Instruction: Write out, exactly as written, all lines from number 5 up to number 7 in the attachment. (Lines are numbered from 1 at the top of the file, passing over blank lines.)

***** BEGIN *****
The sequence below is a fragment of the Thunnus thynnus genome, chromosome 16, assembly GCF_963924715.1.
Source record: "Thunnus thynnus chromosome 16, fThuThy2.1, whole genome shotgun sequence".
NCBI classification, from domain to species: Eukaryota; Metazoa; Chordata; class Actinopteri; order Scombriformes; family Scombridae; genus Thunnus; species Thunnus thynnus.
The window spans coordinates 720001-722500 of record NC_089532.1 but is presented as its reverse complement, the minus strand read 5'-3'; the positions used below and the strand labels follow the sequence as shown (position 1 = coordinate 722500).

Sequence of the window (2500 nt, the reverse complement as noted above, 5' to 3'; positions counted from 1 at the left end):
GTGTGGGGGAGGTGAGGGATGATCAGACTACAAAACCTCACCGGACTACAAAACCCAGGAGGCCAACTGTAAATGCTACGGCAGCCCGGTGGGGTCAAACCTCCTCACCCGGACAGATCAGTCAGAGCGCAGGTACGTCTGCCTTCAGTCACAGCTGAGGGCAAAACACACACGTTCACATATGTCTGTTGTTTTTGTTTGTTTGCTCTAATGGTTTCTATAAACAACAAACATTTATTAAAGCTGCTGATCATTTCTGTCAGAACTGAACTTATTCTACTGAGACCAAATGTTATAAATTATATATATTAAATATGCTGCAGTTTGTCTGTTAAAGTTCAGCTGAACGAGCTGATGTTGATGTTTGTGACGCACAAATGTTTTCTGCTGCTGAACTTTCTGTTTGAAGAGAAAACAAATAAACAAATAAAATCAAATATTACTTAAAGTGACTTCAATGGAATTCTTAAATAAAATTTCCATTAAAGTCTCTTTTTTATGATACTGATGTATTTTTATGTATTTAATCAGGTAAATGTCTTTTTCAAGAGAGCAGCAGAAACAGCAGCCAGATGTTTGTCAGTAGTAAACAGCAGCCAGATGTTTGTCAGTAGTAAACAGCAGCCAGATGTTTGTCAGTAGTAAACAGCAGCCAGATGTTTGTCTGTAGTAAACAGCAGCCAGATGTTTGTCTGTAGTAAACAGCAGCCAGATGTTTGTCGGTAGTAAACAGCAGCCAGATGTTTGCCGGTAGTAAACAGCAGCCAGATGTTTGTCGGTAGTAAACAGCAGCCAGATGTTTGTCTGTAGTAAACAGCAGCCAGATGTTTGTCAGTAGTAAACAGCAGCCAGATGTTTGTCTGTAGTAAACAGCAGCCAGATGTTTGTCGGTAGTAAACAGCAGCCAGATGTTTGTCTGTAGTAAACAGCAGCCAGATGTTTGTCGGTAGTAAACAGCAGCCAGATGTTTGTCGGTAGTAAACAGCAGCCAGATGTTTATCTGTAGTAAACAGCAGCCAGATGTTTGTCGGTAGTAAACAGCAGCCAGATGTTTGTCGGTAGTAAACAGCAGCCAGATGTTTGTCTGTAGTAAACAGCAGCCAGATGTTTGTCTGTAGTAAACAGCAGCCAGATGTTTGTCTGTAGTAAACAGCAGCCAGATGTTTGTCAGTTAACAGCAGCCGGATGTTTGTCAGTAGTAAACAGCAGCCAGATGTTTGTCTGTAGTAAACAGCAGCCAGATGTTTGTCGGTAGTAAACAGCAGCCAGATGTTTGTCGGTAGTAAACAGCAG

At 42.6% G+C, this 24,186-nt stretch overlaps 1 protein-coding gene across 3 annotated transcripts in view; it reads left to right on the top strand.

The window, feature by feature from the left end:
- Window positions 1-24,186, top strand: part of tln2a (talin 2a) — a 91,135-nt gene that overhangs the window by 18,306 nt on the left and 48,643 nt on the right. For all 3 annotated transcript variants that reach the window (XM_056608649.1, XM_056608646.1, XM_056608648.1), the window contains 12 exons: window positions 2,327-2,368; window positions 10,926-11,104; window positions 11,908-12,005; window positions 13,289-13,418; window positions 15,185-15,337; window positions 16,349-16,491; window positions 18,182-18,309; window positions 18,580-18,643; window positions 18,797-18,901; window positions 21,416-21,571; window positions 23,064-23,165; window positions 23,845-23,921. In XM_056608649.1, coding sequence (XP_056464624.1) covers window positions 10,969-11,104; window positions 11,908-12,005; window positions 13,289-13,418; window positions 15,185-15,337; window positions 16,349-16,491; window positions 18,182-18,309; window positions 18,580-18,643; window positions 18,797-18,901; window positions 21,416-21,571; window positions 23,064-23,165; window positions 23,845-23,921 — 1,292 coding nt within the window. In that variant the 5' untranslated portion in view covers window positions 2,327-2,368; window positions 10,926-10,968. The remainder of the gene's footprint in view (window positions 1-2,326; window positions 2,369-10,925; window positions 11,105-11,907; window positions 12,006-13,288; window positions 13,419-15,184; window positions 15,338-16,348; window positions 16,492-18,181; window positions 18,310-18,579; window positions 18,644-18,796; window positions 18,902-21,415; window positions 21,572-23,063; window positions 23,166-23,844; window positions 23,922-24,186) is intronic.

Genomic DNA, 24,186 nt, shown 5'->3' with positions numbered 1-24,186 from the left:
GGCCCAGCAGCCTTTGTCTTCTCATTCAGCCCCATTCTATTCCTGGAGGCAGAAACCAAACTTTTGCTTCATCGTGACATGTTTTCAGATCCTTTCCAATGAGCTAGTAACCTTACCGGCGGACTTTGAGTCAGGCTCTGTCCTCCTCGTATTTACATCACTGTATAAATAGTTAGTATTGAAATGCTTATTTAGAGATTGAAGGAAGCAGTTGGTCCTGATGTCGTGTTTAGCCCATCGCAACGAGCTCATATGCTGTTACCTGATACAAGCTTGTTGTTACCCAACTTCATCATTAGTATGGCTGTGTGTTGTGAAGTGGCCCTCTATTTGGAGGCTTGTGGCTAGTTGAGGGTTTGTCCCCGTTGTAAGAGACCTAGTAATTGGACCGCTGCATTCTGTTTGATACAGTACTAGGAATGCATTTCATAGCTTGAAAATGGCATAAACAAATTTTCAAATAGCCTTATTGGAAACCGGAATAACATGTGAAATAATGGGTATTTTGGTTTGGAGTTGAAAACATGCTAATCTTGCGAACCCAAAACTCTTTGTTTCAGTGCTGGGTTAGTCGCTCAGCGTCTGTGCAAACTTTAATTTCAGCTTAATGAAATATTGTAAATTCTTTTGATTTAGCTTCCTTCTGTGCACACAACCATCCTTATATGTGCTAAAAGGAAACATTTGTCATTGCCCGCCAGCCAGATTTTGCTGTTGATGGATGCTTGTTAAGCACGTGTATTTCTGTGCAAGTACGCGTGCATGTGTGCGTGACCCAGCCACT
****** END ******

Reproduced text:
Sequence of the window (2500 nt, the reverse complement as noted above, 5' to 3'; positions counted from 1 at the left end):
GTGTGGGGGAGGTGAGGGATGATCAGACTACAAAACCTCACCGGACTACAAAACCCAGGAGGCCAACTGTAAATGCTACGGCAGCCCGGTGGGGTCAAACCTCCTCACCCGGACAGATCAGTCAGAGCGCAGGTACGTCTGCCTTCAGTCACAGCTGAGGGCAAAACACACACGTTCACATATGTCTGTTGTTTTTGTTTGTTTGCTCTAATGGTTTCTATAAACAACAAACATTTATTAAAGCTGCTGATCATTTCTGTCAGAACTGAACTTATTCTACTGAGACCAAATGTTATAAATTATATATATTAAATATGCTGCAGTTTGTCTGTTAAAGTTCAGCTGAACGAGCTGATGTTGATGTTTGTGACGCACAAATGTTTTCTGCTGCTGAACTTTCTGTTTGAAGAGAAAACAAATAAACAAATAAAATCAAATATTACTTAAAGTGACTTCAATGGAATTCTTAAATAAAATTTCCATTAAAGTCTCTTTTTTATGATACTGATGTATTTTTATGTATTTAATCAGGTAAATGTCTTTTTCAAGAGAGCAGCAGAAACAGCAGCCAGATGTTTGTCAGTAGTAAACAGCAGCCAGATGTTTGTCAGTAGTAAACAGCAGCCAGATGTTTGTCAGTAGTAAACAGCAGCCAGATGTTTGTCTGTAGTAAACAGCAGCCAGATGTTTGTCTGTAGTAAACAGCAGCCAGATGTTTGTCGGTAGTAAACAGCAGCCAGATGTTTGCCGGTAGTAAACAGCAGCCAGATGTTTGTCGGTAGTAAACAGCAGCCAGATGTTTGTCTGTAGTAAACAGCAGCCAGATGTTTGTCAGTAGTAAACAGCAGCCAGATGTTTGTCTGTAGTAAACAGCAGCCAGATGTTTGTCGGTAGTAAACAGCAGCCAGATGTTTGTCTGTAGTAAACAGCAGCCAGATGTTTGTCGGTAGTAAACAGCAGCCAGATGTTTGTCGGTAGTAAACAGCAGCCAGATGTTTATCTGTAGTAAACAGCAGCCAGATGTTTGTCGGTAGTAAACAGCAGCCAGATGTTTGTCGGTAGTAAACAGCAGCCAGATGTTTGTCTGTAGTAAACAGCAGCCAGATGTTTGTCTGTAGTAAACAGCAGCCAGATGTTTGTCTGTAGTAAACAGCAGCCAGATGTTTGTCAGTTAACAGCAGCCGGATGTTTGTCAGTAGTAAACAGCAGCCAGATGTTTGTCTGTAGTAAACAGCAGCCAGATGTTTGTCGGTAGTAAACAGCAGCCAGATGTTTGTCGGTAGTAAACAGCAG

At 42.6% G+C, this 24,186-nt stretch overlaps 1 protein-coding gene across 3 annotated transcripts in view; it reads left to right on the top strand.